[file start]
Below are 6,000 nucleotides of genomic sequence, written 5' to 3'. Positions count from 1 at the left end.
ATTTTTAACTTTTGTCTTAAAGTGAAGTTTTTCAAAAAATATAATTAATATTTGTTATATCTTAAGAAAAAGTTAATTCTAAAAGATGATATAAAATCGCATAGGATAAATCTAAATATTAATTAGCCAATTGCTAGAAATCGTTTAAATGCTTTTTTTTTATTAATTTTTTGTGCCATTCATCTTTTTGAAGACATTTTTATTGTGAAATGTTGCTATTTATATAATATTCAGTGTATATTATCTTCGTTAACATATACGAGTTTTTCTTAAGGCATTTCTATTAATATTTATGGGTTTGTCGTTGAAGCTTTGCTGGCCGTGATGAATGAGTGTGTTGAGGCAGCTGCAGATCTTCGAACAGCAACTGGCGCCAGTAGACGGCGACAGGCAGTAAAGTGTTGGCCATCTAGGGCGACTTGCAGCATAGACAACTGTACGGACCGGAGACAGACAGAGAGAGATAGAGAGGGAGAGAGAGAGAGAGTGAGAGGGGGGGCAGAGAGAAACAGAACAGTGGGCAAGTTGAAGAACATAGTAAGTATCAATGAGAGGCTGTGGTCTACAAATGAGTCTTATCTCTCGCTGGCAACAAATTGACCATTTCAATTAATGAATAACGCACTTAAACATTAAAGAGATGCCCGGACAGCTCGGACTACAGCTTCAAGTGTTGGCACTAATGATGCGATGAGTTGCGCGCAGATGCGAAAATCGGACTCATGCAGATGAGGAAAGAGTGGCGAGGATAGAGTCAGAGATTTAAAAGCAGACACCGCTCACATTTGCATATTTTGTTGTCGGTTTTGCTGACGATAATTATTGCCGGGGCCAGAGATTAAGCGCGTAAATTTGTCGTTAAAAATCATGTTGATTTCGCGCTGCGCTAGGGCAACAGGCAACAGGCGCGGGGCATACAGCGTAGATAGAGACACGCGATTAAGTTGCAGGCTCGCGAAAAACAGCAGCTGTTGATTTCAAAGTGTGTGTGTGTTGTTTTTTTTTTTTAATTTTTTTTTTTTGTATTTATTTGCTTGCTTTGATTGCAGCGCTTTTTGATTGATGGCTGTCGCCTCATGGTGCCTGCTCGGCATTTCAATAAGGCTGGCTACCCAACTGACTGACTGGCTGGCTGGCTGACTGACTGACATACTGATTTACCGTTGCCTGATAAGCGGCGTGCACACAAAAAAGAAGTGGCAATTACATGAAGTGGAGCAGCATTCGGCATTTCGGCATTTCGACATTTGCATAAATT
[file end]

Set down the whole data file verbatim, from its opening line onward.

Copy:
Below are 6,000 nucleotides of genomic sequence, written 5' to 3'. Positions count from 1 at the left end.
ATTTTTAACTTTTGTCTTAAAGTGAAGTTTTTCAAAAAATATAATTAATATTTGTTATATCTTAAGAAAAAGTTAATTCTAAAAGATGATATAAAATCGCATAGGATAAATCTAAATATTAATTAGCCAATTGCTAGAAATCGTTTAAATGCTTTTTTTTTATTAATTTTTTGTGCCATTCATCTTTTTGAAGACATTTTTATTGTGAAATGTTGCTATTTATATAATATTCAGTGTATATTATCTTCGTTAACATATACGAGTTTTTCTTAAGGCATTTCTATTAATATTTATGGGTTTGTCGTTGAAGCTTTGCTGGCCGTGATGAATGAGTGTGTTGAGGCAGCTGCAGATCTTCGAACAGCAACTGGCGCCAGTAGACGGCGACAGGCAGTAAAGTGTTGGCCATCTAGGGCGACTTGCAGCATAGACAACTGTACGGACCGGAGACAGACAGAGAGAGATAGAGAGGGAGAGAGAGAGAGAGTGAGAGGGGGGGCAGAGAGAAACAGAACAGTGGGCAAGTTGAAGAACATAGTAAGTATCAATGAGAGGCTGTGGTCTACAAATGAGTCTTATCTCTCGCTGGCAACAAATTGACCATTTCAATTAATGAATAACGCACTTAAACATTAAAGAGATGCCCGGACAGCTCGGACTACAGCTTCAAGTGTTGGCACTAATGATGCGATGAGTTGCGCGCAGATGCGAAAATCGGACTCATGCAGATGAGGAAAGAGTGGCGAGGATAGAGTCAGAGATTTAAAAGCAGACACCGCTCACATTTGCATATTTTGTTGTCGGTTTTGCTGACGATAATTATTGCCGGGGCCAGAGATTAAGCGCGTAAATTTGTCGTTAAAAATCATGTTGATTTCGCGCTGCGCTAGGGCAACAGGCAACAGGCGCGGGGCATACAGCGTAGATAGAGACACGCGATTAAGTTGCAGGCTCGCGAAAAACAGCAGCTGTTGATTTCAAAGTGTGTGTGTGTTGTTTTTTTTTTTTAATTTTTTTTTTTTGTATTTATTTGCTTGCTTTGATTGCAGCGCTTTTTGATTGATGGCTGTCGCCTCATGGTGCCTGCTCGGCATTTCAATAAGGCTGGCTACCCAACTGACTGACTGGCTGGCTGGCTGACTGACTGACATACTGATTTACCGTTGCCTGATAAGCGGCGTGCACACAAAAAAGAAGTGGCAATTACATGAAGTGGAGCAGCATTCGGCATTTCGGCATTTCGACATTTGCATAAATT